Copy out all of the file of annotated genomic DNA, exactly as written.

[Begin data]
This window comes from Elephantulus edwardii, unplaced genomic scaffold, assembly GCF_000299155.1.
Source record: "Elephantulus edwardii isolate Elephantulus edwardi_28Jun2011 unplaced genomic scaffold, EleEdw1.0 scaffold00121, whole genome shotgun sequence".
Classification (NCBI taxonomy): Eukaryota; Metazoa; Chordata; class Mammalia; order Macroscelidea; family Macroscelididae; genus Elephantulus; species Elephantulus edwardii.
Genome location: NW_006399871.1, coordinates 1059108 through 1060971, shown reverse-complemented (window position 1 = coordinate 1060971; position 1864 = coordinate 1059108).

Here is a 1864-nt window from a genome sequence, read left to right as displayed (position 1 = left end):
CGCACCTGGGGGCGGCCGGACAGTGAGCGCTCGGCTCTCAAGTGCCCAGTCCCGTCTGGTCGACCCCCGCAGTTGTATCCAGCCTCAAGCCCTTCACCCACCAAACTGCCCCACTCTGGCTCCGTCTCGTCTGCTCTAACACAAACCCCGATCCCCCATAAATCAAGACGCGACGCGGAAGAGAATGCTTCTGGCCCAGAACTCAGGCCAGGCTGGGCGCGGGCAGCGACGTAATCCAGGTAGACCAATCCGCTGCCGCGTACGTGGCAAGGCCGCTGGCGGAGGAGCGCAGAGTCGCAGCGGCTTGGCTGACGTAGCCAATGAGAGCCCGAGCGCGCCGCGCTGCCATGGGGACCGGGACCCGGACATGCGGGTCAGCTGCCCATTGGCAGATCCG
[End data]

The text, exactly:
This window comes from Elephantulus edwardii, unplaced genomic scaffold, assembly GCF_000299155.1.
Source record: "Elephantulus edwardii isolate Elephantulus edwardi_28Jun2011 unplaced genomic scaffold, EleEdw1.0 scaffold00121, whole genome shotgun sequence".
Classification (NCBI taxonomy): Eukaryota; Metazoa; Chordata; class Mammalia; order Macroscelidea; family Macroscelididae; genus Elephantulus; species Elephantulus edwardii.
Genome location: NW_006399871.1, coordinates 1059108 through 1060971, shown reverse-complemented (window position 1 = coordinate 1060971; position 1864 = coordinate 1059108).

Here is a 1864-nt window from a genome sequence, read left to right as displayed (position 1 = left end):
CGCACCTGGGGGCGGCCGGACAGTGAGCGCTCGGCTCTCAAGTGCCCAGTCCCGTCTGGTCGACCCCCGCAGTTGTATCCAGCCTCAAGCCCTTCACCCACCAAACTGCCCCACTCTGGCTCCGTCTCGTCTGCTCTAACACAAACCCCGATCCCCCATAAATCAAGACGCGACGCGGAAGAGAATGCTTCTGGCCCAGAACTCAGGCCAGGCTGGGCGCGGGCAGCGACGTAATCCAGGTAGACCAATCCGCTGCCGCGTACGTGGCAAGGCCGCTGGCGGAGGAGCGCAGAGTCGCAGCGGCTTGGCTGACGTAGCCAATGAGAGCCCGAGCGCGCCGCGCTGCCATGGGGACCGGGACCCGGACATGCGGGTCAGCTGCCCATTGGCAGATCCG